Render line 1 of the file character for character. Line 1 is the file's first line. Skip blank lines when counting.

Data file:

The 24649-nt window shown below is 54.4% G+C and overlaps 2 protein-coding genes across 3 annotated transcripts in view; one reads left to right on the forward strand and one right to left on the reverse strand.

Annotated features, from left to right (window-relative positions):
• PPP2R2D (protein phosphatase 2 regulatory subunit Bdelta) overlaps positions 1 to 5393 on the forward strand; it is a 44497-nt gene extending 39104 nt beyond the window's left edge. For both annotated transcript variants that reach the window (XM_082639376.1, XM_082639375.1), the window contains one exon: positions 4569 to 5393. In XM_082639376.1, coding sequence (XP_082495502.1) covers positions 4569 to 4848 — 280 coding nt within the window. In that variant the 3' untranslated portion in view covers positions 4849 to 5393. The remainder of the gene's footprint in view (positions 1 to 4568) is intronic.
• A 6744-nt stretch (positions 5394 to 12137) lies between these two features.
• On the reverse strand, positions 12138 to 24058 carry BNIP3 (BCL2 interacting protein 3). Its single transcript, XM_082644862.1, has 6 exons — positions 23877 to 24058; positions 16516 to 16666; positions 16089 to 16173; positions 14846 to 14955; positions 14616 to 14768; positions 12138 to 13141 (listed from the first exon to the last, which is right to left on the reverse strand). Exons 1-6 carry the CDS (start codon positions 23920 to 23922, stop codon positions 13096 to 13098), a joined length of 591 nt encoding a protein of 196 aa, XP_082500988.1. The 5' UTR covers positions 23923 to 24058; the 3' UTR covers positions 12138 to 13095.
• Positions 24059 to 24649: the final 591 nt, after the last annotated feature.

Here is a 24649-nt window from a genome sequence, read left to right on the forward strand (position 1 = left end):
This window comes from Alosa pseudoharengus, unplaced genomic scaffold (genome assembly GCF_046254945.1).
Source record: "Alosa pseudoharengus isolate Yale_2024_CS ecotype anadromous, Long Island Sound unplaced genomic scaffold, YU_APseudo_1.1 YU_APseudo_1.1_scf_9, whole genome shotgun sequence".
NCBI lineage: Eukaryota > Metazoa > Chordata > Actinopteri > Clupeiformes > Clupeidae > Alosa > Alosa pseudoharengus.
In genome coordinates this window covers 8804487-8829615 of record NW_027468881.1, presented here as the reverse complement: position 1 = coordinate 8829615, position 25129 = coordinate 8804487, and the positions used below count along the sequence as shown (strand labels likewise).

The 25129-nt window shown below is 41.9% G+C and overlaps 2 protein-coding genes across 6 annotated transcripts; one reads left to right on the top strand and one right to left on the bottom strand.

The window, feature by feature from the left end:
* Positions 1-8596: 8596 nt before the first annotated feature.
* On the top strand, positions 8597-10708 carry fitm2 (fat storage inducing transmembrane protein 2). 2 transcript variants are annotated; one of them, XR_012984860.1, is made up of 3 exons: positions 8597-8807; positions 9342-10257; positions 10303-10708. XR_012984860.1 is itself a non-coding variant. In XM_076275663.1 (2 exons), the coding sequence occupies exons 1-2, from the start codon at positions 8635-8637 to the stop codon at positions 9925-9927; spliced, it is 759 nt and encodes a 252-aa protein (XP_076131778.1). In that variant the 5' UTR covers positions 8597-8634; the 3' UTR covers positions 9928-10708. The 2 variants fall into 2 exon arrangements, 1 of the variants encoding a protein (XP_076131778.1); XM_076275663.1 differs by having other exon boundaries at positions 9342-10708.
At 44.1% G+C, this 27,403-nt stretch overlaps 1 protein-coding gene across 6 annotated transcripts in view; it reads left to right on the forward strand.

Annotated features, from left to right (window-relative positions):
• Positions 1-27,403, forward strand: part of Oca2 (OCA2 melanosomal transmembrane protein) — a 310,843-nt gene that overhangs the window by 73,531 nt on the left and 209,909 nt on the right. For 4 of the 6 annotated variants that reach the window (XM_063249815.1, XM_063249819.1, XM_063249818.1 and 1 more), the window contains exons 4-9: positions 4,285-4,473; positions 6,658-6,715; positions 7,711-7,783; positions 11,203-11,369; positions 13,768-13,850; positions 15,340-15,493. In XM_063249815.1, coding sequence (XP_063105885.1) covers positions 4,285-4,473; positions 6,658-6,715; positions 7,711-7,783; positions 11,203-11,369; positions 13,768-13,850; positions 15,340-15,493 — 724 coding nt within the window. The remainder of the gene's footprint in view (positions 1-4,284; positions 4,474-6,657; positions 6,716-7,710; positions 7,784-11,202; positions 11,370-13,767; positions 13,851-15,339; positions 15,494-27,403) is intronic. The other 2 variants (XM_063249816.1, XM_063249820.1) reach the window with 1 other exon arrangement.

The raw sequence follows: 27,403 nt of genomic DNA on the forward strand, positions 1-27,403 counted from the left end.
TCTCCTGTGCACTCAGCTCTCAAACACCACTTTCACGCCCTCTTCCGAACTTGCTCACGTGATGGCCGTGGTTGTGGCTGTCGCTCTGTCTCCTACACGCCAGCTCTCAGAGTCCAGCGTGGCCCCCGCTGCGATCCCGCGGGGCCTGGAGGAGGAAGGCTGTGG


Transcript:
The 24649-nt window shown below is 54.4% G+C and overlaps 2 protein-coding genes across 3 annotated transcripts in view; one reads left to right on the forward strand and one right to left on the reverse strand.